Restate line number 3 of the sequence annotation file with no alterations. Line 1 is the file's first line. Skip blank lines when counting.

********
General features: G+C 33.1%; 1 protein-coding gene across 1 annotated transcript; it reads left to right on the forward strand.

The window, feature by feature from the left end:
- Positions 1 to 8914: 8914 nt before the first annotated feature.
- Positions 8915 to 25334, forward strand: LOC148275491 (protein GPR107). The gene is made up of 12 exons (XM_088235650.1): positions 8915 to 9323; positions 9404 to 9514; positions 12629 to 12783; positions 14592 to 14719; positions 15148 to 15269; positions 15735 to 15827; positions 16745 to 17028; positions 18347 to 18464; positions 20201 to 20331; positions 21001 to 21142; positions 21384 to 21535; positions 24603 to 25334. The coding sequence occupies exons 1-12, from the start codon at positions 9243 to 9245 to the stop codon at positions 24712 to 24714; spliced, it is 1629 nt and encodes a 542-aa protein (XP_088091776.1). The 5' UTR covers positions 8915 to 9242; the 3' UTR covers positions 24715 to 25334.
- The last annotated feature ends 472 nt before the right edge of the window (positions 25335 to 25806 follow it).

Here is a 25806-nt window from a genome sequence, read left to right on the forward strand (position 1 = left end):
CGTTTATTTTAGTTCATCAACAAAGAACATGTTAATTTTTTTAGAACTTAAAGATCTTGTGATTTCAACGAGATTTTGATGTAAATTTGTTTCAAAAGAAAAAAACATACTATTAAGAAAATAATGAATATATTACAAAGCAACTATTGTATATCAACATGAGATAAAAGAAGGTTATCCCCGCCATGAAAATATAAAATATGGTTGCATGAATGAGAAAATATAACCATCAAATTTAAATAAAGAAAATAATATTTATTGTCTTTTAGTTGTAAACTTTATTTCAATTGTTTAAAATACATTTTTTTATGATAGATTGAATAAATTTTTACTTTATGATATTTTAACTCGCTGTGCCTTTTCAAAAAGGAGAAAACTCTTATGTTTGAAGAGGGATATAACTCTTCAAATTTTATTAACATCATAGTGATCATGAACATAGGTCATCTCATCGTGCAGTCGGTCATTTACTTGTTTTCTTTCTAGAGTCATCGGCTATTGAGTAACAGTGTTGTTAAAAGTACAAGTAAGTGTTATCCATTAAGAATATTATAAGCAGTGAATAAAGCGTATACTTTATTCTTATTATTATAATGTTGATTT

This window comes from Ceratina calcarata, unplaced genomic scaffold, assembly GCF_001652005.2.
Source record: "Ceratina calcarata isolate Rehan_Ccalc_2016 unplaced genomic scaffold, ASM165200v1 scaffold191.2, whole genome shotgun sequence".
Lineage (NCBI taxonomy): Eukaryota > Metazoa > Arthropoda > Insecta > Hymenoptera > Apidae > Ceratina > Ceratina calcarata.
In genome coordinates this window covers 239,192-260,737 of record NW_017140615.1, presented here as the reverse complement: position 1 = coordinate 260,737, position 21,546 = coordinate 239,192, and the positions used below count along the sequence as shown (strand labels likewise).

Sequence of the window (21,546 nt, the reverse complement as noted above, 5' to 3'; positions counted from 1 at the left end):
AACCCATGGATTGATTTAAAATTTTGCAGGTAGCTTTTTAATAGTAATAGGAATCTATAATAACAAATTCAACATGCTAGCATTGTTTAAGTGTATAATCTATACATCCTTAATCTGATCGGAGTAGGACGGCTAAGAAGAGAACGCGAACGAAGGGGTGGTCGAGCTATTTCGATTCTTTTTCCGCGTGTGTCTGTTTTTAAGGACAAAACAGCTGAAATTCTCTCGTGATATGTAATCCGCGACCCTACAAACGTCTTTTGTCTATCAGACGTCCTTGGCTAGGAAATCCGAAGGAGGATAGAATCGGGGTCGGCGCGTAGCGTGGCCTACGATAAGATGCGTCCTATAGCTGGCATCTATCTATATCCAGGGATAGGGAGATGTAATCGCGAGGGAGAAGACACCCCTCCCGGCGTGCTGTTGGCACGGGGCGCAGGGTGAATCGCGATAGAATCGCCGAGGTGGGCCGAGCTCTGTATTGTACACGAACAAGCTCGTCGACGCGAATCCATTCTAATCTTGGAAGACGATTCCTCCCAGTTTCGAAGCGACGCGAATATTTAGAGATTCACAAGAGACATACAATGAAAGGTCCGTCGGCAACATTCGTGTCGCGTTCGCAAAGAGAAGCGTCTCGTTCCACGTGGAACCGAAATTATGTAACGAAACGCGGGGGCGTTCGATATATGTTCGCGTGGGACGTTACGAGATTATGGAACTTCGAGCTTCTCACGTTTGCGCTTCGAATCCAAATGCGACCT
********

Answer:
- Positions 1 to 8914: 8914 nt before the first annotated feature.